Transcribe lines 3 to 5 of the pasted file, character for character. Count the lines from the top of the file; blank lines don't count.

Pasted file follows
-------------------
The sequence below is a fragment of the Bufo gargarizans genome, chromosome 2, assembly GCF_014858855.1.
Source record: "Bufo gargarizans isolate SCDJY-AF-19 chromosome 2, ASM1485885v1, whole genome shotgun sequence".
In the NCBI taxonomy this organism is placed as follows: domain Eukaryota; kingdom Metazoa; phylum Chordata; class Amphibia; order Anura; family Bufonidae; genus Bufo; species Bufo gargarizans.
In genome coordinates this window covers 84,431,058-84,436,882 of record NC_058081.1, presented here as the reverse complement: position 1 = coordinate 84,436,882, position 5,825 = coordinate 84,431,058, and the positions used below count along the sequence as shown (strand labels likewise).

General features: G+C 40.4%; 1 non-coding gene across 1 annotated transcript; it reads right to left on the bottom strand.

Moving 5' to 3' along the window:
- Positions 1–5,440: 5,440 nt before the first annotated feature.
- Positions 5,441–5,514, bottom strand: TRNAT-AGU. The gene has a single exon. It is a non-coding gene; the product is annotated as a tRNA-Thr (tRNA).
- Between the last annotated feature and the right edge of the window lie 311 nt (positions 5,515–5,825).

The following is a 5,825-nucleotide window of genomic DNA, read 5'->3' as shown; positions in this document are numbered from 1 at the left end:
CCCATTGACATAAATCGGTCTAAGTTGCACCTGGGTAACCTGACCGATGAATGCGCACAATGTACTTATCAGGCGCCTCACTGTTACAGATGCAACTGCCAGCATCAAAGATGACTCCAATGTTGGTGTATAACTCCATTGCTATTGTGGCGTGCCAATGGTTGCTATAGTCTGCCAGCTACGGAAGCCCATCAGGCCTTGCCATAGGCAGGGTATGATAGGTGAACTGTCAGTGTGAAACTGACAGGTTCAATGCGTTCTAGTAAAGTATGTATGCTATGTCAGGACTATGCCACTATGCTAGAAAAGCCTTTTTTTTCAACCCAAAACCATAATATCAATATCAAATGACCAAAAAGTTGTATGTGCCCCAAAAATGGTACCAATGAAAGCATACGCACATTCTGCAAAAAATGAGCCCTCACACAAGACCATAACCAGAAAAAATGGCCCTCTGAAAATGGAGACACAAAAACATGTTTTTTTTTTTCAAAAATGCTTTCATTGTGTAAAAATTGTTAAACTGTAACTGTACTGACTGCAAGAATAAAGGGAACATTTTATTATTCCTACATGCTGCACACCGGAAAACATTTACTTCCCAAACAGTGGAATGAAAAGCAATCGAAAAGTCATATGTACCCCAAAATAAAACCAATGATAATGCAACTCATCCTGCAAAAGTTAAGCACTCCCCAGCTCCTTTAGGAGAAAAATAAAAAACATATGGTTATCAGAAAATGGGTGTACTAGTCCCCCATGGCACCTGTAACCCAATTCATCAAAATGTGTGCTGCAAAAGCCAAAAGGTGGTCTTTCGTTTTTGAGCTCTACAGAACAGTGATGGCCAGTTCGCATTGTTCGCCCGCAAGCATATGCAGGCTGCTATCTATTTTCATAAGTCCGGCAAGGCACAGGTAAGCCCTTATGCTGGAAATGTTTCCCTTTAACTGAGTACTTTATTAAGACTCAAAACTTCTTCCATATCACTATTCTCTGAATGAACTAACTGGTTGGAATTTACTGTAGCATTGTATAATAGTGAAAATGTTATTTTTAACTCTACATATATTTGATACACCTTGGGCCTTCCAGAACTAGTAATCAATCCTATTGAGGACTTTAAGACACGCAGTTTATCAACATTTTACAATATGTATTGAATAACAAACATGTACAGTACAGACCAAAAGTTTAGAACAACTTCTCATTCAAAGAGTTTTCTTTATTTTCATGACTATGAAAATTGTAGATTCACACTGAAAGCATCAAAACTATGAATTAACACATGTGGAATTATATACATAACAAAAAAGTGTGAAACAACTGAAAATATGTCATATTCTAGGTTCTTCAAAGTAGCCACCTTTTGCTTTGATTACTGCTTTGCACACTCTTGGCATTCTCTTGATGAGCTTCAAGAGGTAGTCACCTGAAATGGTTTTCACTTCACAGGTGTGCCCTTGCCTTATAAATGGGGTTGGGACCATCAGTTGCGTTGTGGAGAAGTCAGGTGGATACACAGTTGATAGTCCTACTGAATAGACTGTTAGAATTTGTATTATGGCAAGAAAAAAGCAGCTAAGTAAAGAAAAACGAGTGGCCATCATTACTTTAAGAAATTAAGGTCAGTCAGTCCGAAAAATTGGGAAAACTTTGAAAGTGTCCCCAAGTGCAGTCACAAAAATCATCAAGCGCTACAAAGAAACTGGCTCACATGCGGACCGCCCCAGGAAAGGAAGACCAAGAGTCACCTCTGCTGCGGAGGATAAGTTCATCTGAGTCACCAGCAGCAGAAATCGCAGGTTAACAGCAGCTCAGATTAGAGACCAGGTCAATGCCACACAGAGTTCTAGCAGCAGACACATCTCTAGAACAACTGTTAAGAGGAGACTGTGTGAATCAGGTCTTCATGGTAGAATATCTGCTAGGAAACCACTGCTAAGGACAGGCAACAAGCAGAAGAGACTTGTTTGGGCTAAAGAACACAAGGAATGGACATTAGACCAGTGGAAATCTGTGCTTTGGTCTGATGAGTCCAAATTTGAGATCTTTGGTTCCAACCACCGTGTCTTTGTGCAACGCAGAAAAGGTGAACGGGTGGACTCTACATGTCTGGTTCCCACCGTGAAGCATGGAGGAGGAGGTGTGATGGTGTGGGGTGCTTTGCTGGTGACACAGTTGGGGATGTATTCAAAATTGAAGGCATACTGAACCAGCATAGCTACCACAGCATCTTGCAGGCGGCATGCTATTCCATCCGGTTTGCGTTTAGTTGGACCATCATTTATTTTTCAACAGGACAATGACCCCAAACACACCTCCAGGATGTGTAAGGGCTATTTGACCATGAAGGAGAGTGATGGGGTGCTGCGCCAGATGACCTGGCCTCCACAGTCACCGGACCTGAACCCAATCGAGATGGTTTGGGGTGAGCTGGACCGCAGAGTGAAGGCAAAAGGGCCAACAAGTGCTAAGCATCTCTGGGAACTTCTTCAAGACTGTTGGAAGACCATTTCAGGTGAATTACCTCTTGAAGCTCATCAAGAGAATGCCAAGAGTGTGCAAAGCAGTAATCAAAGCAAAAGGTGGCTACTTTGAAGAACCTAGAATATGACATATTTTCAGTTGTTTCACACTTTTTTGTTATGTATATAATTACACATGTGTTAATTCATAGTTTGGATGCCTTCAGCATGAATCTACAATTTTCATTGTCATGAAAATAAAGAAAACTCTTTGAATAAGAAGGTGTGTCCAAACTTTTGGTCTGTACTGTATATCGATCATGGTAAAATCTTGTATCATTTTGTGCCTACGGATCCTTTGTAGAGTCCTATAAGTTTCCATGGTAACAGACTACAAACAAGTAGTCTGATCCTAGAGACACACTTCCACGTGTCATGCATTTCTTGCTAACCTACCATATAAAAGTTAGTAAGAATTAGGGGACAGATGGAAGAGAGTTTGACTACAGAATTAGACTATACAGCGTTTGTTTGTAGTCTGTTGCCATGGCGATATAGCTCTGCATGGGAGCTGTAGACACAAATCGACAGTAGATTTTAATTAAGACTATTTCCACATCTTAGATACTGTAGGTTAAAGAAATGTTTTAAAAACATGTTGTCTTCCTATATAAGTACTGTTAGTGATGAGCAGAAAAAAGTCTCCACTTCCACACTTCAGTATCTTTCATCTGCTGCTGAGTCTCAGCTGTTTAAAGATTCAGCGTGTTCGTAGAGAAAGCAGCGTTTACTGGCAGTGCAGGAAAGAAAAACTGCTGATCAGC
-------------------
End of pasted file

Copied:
In the NCBI taxonomy this organism is placed as follows: domain Eukaryota; kingdom Metazoa; phylum Chordata; class Amphibia; order Anura; family Bufonidae; genus Bufo; species Bufo gargarizans.
In genome coordinates this window covers 84,431,058-84,436,882 of record NC_058081.1, presented here as the reverse complement: position 1 = coordinate 84,436,882, position 5,825 = coordinate 84,431,058, and the positions used below count along the sequence as shown (strand labels likewise).

General features: G+C 40.4%; 1 non-coding gene across 1 annotated transcript; it reads right to left on the bottom strand.